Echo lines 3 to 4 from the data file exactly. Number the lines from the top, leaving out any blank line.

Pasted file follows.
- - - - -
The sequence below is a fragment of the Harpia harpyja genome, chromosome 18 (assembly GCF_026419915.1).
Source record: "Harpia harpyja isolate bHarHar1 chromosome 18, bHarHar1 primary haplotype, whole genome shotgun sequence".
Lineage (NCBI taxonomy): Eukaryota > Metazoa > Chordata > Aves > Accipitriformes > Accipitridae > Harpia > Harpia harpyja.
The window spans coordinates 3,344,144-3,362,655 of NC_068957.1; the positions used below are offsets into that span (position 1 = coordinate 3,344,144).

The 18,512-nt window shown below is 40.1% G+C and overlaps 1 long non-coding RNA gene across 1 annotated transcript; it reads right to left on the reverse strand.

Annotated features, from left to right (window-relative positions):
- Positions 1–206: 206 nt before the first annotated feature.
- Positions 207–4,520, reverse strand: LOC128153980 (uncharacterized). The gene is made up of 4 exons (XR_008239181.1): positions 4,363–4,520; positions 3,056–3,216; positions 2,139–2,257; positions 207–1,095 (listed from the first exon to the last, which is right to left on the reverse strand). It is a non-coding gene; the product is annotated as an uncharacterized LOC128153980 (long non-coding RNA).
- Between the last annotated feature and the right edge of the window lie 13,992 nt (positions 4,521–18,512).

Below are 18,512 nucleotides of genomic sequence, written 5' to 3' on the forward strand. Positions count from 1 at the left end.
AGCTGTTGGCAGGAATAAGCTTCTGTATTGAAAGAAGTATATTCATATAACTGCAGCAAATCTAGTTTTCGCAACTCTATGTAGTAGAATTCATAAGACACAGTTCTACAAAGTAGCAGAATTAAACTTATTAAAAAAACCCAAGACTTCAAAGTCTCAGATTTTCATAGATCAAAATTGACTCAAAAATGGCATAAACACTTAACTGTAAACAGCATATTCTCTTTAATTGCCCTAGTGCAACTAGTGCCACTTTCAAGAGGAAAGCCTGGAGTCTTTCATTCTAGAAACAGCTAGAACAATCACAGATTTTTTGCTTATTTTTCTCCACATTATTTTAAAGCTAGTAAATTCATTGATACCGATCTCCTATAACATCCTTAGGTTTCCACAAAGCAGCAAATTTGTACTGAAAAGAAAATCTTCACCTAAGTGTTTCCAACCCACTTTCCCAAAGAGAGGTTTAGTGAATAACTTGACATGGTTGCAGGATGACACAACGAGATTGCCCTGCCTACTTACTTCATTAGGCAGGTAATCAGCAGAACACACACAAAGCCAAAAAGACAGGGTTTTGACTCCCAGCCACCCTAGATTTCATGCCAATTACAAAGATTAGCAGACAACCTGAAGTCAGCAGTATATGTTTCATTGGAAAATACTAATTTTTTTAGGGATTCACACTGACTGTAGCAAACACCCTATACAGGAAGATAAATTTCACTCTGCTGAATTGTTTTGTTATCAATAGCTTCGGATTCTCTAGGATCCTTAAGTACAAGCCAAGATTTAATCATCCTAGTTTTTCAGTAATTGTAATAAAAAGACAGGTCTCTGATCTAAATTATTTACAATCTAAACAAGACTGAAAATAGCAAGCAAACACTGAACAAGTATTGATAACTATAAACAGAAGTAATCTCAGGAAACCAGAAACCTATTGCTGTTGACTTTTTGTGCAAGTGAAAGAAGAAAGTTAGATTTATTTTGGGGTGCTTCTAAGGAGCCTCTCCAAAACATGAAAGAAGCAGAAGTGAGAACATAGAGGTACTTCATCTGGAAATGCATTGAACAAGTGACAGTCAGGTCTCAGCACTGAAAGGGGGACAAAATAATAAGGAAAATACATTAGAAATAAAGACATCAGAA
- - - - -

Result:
Lineage (NCBI taxonomy): Eukaryota > Metazoa > Chordata > Aves > Accipitriformes > Accipitridae > Harpia > Harpia harpyja.
The window spans coordinates 3,344,144-3,362,655 of NC_068957.1; the positions used below are offsets into that span (position 1 = coordinate 3,344,144).